Trinity botanists discover critically endangered new tree species

The discovery happened during an ecological survey in Honduras.


Botanists from Trinity College Dublin, led by Dr Daniel Kelly, Professor Emeritus in Trinity’s botany department in the school of natural sciences, have discovered a new species of tree from the coffee family.

The discovery happened during an ecological survey in Honduras coordinated by Operation Wallacea, an international organisation that deals with biodiversity and conservation management research programmes

The tree, named Sommera cusucoana after the Cusuco National Park in which it was found, is 10 metres tall, with cream-coloured flowers and cherry-like fruits and has not been found growing anywhere else.

The species which was found just 500m from clear fell logging sites, has been immediately placed under the critically endangered banner of the International Union for the Conservation of Nature (IUCN).

Dr Kelly said: “This was a somewhat fortuitous discovery. I had simply wanted to demonstrate how to collect and record a specimen of an unknown plant. My eye caught a tree with big leaves and cherry-red fruits that was growing right beside my tent.”

Their discovery was unknown to them at the time and it was only two months later that Dr Charlotte Taylor, of the Missouri Botanical Garden, suggested it might be a new species. Dr Kelly said: “She passed us to Dr David Lorence, based in the National Tropical Botanical Garden in Hawaii, who, a few weeks later, confirmed that our find didn’t correspond with any known species of Sommera from Honduras – or from anywhere else. We had struck gold!”

However the fact that this species was immediately categorised as under threat highlights the growing concern among conservations about the rate at which extinctions are occurring, often due to human intervention in ecosystems.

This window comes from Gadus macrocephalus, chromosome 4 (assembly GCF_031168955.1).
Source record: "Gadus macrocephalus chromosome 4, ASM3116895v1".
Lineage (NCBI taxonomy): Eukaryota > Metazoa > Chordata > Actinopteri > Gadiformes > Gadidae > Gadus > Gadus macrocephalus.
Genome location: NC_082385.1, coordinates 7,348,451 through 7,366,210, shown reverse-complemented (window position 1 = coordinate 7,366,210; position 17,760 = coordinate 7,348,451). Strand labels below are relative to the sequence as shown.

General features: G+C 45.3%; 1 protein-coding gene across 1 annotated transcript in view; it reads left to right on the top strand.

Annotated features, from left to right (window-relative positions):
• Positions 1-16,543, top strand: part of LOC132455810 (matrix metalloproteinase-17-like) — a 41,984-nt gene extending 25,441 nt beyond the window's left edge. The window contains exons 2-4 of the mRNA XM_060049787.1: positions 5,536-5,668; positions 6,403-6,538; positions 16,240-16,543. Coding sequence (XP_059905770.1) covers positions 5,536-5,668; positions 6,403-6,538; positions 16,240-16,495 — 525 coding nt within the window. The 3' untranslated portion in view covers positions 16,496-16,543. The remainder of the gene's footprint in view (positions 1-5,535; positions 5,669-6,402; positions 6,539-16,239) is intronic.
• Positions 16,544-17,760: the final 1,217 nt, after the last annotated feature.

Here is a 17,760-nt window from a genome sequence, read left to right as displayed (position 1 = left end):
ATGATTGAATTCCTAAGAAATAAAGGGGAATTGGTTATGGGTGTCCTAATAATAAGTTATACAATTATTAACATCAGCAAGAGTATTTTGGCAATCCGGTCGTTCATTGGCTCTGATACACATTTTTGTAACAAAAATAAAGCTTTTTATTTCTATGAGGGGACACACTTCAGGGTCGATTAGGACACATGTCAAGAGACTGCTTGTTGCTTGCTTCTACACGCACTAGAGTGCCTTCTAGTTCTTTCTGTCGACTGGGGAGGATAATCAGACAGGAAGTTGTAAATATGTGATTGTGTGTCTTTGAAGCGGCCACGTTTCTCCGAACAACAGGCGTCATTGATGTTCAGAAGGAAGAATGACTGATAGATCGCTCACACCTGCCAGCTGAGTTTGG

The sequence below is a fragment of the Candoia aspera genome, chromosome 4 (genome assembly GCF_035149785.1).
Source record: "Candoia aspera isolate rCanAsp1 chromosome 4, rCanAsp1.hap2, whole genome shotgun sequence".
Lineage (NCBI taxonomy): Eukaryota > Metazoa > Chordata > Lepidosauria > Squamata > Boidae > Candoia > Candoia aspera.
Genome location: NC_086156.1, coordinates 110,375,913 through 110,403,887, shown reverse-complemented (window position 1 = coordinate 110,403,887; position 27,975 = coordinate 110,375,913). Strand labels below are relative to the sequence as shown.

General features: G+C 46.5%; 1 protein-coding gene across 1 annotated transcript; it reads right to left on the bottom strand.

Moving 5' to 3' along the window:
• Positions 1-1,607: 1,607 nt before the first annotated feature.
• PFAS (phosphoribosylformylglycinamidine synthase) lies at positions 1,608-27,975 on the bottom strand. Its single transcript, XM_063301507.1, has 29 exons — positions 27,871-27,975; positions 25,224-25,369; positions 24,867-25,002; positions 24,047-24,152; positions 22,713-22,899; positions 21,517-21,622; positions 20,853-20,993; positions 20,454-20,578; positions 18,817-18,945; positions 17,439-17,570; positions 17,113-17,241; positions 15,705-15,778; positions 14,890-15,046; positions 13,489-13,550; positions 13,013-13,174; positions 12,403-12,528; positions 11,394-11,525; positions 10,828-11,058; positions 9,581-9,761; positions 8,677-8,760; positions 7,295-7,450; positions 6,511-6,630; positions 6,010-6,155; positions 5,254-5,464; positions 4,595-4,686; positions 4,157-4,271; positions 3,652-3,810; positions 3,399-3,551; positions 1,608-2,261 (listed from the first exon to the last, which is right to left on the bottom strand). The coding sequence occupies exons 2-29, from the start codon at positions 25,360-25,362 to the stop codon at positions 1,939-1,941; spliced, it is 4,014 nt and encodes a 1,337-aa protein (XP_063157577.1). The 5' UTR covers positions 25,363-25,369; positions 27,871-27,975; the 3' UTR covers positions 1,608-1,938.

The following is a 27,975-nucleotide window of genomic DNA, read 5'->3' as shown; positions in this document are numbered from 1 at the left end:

Dr Kelly added: “This tree epitomizes the plight of so many species today. This is just one of a number of plant and animal species that are known just from this National Park – and nowhere else in the world. The site where it is growing is also the location of another plant species new to science, also discovered by Trinity’s Forest Botany team. Swathes of forest were felled in this area in 2011-13, and our site was literally within earshot of the chainsaws!”

He also spoke about the about the huge potential loss for humanity that these extinctions pose, saying: “We still know little about this plant, and nothing at all about its possible uses – are those cherry-like fruits edible or poisonous? What secondary compounds are contained in that lush foliage, and could they have medicinal uses – like quinine from the related Cinchona? There is a real danger that this and other species will be lost to the world before they have even been properly investigated. Exploring the rainforest is not just fascinating; it is really, really urgent.”